Reviews – -2009 – Norma Victor

The 3rd Carlisle Blues Rock Festival (2009) – Norma Victor

Friday night got off to a lively start with a harp driven set by Hokie Joint. Band leader Giles King is already well known for his work with Lightnin’ Willie and the Poor Boys. Sam Kelly’s Station House had arrived at the venue two members down; keyboards man Paul Jobson was recovering from an operation and guitarist Tony Qunta was stuck in traffic.

It may have been Friday the thirteenth but it was Sam’s lucky day. Sean Webster just happened to be in the house and willingly stepped up to the plate; a real blues brother. With SPY on bass and Jerome Marcus adding percussion this was a refreshing set of funk and roots blues. What would have been a sensational set by Connie Lush and Blues Shouter was hampered by minor sound problems throughout. With a strong set list that included songs from Bonnie Raitt, Etta James and Nina Simone, a couple of self penned numbers also went down well. The slow and soulful “Crying Won’t Help You” went out to the ladies in the house, while the tongue in cheek belter “Don’t Send Me No Flowers, Give Me The Cash” was announced as “one for the boys”, we love you, Val!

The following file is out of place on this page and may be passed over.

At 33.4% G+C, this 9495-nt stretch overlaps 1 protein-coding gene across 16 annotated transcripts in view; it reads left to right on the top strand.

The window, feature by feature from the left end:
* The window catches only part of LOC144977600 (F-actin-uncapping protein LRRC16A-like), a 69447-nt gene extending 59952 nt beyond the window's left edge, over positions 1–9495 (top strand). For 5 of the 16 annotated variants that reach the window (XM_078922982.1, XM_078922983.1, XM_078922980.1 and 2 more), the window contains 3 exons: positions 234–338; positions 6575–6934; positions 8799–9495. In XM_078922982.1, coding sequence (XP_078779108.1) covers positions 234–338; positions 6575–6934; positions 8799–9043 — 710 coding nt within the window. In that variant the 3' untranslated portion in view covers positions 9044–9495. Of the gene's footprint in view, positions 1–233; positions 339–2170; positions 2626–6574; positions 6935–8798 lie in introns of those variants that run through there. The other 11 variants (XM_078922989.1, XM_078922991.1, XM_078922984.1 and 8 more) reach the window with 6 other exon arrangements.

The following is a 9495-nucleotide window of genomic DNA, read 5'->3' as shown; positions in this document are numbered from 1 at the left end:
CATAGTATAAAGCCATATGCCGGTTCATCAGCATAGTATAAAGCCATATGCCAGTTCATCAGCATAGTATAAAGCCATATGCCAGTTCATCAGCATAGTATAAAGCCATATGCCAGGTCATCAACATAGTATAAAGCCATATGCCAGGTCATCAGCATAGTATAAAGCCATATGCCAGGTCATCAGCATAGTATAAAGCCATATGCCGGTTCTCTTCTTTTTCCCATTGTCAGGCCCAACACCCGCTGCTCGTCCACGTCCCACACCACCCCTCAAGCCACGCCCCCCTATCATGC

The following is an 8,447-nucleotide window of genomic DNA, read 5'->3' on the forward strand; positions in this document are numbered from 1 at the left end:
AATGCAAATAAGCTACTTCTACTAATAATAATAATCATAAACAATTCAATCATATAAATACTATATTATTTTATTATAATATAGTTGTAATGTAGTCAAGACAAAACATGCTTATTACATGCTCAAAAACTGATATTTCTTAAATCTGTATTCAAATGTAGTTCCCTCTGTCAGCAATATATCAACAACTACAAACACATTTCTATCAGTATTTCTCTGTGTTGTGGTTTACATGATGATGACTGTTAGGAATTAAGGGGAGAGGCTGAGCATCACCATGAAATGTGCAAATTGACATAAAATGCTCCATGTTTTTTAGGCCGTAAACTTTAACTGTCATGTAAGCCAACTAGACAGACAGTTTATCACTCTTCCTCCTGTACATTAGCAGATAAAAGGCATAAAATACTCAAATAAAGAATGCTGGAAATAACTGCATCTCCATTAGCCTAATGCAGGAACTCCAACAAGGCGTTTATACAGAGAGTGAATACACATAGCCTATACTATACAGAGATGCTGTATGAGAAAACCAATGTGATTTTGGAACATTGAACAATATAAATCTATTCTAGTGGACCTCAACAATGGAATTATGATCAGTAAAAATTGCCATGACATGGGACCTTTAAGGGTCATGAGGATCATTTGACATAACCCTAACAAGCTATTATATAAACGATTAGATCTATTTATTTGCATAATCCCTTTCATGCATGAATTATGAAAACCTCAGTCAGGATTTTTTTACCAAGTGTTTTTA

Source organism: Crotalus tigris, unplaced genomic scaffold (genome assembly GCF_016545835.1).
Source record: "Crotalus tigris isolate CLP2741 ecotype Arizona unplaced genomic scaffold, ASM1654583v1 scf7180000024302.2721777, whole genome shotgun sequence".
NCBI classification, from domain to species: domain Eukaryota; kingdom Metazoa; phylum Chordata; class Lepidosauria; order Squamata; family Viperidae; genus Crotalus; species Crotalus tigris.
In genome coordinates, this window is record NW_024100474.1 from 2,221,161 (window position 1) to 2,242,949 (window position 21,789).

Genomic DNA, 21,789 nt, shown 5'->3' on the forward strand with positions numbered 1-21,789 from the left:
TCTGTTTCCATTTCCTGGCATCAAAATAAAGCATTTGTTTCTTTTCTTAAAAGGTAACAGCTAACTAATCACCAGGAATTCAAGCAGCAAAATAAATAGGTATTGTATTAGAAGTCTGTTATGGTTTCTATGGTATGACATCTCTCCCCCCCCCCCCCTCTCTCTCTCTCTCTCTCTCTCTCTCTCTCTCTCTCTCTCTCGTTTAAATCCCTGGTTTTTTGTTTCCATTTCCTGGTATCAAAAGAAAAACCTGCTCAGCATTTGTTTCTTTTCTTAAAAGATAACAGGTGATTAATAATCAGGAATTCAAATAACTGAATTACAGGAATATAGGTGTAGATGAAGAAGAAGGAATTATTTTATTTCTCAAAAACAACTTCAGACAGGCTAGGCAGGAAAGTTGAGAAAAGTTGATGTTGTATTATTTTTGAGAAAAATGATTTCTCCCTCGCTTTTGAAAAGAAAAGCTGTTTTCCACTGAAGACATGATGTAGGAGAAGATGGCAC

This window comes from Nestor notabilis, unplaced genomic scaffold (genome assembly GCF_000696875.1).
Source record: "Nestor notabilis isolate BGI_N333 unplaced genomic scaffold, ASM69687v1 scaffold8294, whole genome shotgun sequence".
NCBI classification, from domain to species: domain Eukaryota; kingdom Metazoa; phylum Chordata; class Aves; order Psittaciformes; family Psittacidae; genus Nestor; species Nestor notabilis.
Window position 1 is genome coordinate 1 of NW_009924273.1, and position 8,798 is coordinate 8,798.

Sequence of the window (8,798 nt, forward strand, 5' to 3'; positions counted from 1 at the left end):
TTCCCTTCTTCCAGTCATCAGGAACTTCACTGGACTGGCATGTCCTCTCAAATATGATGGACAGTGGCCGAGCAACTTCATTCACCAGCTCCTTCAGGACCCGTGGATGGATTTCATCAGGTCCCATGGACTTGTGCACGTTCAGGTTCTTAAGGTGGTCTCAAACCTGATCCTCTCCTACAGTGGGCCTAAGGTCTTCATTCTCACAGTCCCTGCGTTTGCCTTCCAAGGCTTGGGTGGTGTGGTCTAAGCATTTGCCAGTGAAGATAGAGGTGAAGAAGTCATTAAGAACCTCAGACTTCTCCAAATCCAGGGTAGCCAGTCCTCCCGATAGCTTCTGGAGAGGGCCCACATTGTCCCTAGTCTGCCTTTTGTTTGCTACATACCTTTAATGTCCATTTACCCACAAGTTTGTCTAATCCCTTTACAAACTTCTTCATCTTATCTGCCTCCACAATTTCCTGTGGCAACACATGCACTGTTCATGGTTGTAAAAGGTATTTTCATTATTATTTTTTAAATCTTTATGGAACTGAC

Headliners the Nimmo Brothers have matured a lot, (not least around the waistline), since I last saw them in Colne few years ago. As well as the blues rock that I expected they included a couple of nicely crafted Texas style numbers in Fabulous Thunderbirds vein. The Nimmos have quite a following in these parts and brought the main stage events to a terrific close. Sam Kelly, joined by his tardy guitarist, hosted a late night jam in the bar.